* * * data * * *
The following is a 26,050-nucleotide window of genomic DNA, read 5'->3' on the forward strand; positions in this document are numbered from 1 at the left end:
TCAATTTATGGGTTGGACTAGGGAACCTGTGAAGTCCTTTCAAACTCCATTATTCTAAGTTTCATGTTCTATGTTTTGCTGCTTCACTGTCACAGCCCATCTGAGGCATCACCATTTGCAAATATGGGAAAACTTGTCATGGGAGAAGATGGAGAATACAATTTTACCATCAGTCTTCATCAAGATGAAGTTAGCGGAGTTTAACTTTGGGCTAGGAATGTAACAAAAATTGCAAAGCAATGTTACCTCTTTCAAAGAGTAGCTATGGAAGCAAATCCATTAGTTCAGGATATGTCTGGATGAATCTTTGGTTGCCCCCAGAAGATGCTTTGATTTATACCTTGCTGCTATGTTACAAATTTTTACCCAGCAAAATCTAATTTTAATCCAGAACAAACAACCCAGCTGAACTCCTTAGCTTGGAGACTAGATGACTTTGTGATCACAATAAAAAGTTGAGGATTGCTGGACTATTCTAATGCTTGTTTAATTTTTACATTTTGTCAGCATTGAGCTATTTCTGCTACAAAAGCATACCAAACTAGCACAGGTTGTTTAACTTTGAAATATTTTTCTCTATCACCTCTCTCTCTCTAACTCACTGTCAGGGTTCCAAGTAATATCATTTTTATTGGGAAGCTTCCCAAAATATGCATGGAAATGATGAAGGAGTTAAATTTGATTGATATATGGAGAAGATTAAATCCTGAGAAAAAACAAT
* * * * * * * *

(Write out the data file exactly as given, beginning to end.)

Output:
The following is a 26,050-nucleotide window of genomic DNA, read 5'->3' on the forward strand; positions in this document are numbered from 1 at the left end:
TCAATTTATGGGTTGGACTAGGGAACCTGTGAAGTCCTTTCAAACTCCATTATTCTAAGTTTCATGTTCTATGTTTTGCTGCTTCACTGTCACAGCCCATCTGAGGCATCACCATTTGCAAATATGGGAAAACTTGTCATGGGAGAAGATGGAGAATACAATTTTACCATCAGTCTTCATCAAGATGAAGTTAGCGGAGTTTAACTTTGGGCTAGGAATGTAACAAAAATTGCAAAGCAATGTTACCTCTTTCAAAGAGTAGCTATGGAAGCAAATCCATTAGTTCAGGATATGTCTGGATGAATCTTTGGTTGCCCCCAGAAGATGCTTTGATTTATACCTTGCTGCTATGTTACAAATTTTTACCCAGCAAAATCTAATTTTAATCCAGAACAAACAACCCAGCTGAACTCCTTAGCTTGGAGACTAGATGACTTTGTGATCACAATAAAAAGTTGAGGATTGCTGGACTATTCTAATGCTTGTTTAATTTTTACATTTTGTCAGCATTGAGCTATTTCTGCTACAAAAGCATACCAAACTAGCACAGGTTGTTTAACTTTGAAATATTTTTCTCTATCACCTCTCTCTCTCTAACTCACTGTCAGGGTTCCAAGTAATATCATTTTTATTGGGAAGCTTCCCAAAATATGCATGGAAATGATGAAGGAGTTAAATTTGATTGATATATGGAGAAGATTAAATCCTGAGAAAAAACAAT